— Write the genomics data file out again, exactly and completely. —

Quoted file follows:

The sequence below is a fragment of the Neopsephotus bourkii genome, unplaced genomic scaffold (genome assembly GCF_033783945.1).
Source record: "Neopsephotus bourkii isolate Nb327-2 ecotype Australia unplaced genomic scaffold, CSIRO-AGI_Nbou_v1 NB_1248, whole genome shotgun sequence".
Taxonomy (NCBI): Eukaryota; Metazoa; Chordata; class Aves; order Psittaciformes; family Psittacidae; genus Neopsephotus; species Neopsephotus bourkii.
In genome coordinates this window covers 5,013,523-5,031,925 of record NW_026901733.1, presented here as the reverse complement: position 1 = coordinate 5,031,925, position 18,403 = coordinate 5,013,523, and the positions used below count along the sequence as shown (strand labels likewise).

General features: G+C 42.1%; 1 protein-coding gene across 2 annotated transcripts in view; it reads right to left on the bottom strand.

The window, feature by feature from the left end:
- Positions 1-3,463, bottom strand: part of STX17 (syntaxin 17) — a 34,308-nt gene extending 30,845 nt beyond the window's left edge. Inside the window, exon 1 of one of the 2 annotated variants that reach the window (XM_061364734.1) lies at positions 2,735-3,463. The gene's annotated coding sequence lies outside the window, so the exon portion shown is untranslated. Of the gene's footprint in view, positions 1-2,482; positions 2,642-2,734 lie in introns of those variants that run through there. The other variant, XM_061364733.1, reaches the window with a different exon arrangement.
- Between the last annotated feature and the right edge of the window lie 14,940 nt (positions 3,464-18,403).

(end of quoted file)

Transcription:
The sequence below is a fragment of the Neopsephotus bourkii genome, unplaced genomic scaffold (genome assembly GCF_033783945.1).
Source record: "Neopsephotus bourkii isolate Nb327-2 ecotype Australia unplaced genomic scaffold, CSIRO-AGI_Nbou_v1 NB_1248, whole genome shotgun sequence".
Taxonomy (NCBI): Eukaryota; Metazoa; Chordata; class Aves; order Psittaciformes; family Psittacidae; genus Neopsephotus; species Neopsephotus bourkii.
In genome coordinates this window covers 5,013,523-5,031,925 of record NW_026901733.1, presented here as the reverse complement: position 1 = coordinate 5,031,925, position 18,403 = coordinate 5,013,523, and the positions used below count along the sequence as shown (strand labels likewise).

General features: G+C 42.1%; 1 protein-coding gene across 2 annotated transcripts in view; it reads right to left on the bottom strand.

The window, feature by feature from the left end:
- Positions 1-3,463, bottom strand: part of STX17 (syntaxin 17) — a 34,308-nt gene extending 30,845 nt beyond the window's left edge. Inside the window, exon 1 of one of the 2 annotated variants that reach the window (XM_061364734.1) lies at positions 2,735-3,463. The gene's annotated coding sequence lies outside the window, so the exon portion shown is untranslated. Of the gene's footprint in view, positions 1-2,482; positions 2,642-2,734 lie in introns of those variants that run through there. The other variant, XM_061364733.1, reaches the window with a different exon arrangement.
- Between the last annotated feature and the right edge of the window lie 14,940 nt (positions 3,464-18,403).